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HeartSong
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 Re:


EDIT: Forgot to pray before posting.

 2010/1/9 12:44Profile
ginnyrose
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 Re:

So, how close is theology becoming a philosophy?

Sounds to me to be a very dangerous thing to do - to study a 'liberal' theologian and not expect it to undermine the clear teaching of the Word, or influence you in how you will understand the WORD. Is this not like going to "Olive Garden" to eat with a gift certificate but choosing instead to go through the garbage dumpster instead to find your meal?

ginnyrose


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Sandra Miller

 2010/1/9 14:47Profile
wayneman
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 Re:

Ginny

Most liberal theology is garbage; Barth wasn't THAT bad. He wasn't Olive Garden either. He was White Castle.

Anyway, Jimmy, can you recommend which sermon or article is the best introduction to Katz's eschatology?


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Wayne Kraus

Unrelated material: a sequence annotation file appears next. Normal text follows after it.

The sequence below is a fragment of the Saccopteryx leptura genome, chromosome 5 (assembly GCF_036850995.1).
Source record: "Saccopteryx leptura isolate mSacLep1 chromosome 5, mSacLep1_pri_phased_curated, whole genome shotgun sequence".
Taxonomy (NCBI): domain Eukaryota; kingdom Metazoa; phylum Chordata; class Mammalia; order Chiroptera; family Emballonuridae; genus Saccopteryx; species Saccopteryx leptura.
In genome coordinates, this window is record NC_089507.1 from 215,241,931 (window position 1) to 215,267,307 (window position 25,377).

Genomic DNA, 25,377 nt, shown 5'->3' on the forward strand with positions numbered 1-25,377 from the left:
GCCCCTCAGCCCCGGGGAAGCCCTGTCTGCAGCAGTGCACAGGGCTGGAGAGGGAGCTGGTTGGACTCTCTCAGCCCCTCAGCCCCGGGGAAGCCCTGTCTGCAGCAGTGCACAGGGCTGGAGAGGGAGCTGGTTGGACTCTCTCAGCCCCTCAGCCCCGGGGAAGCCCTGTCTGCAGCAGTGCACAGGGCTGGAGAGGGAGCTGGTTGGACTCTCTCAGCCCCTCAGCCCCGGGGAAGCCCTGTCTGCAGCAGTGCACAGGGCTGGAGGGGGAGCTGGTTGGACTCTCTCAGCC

2010/1/9 15:09Profile
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 Re:

Quote:

Anyway, Jimmy, can you recommend which sermon or article is the best introduction to Katz's eschatology?



Really, to some degree, you can pick just about any Art Katz sermon available on SI to listen to. His eschatology was the thread that linked almost every one of his sermons together. It's hard to find a sermon, especially anything after 1980, that didn't somehow touch on a topic that spoke about the ultimate plans and purposes of God.

Any sermon about anything "Jewish" or regarding "Israel" will probably do. His series on the Holocaust is good. Ezekiel 37 and the Valley of Dry Bones. Christus Victor. Just about anything from the 2006 Prophetical School series will do. Israel and the Suffering Servant. The Mystery of Israel and the Church. Israel and the Nations. The God of the Nations. Israel in Flight. Endtime Overview. Latent Anti-Semitism. The Coming Holocaust. Praying for the Peace of Jerusalem. etc. etc.

So many could be picked from. Many have asked me for a list from time to time, and I always manage to repeat different sermons, usually depending on what I've most recently listened to (I sometimes go back and listen multiple times to messages I've heard him preach). Really, when in doubt, just randomly pick a sermon from the hundreds he preached. He had a great burden for the great themes of the faith, and usually managed to see them in their eschatological context.

When I say randomly pick one, I'm not just being cute either. I've generally found that though Art sometimes repeated himself, each time he spoke seemed to be a unique "event" where something real and tangible took place each time he spoke.


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Jimmy H

 2010/1/9 16:05Profile
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 Re: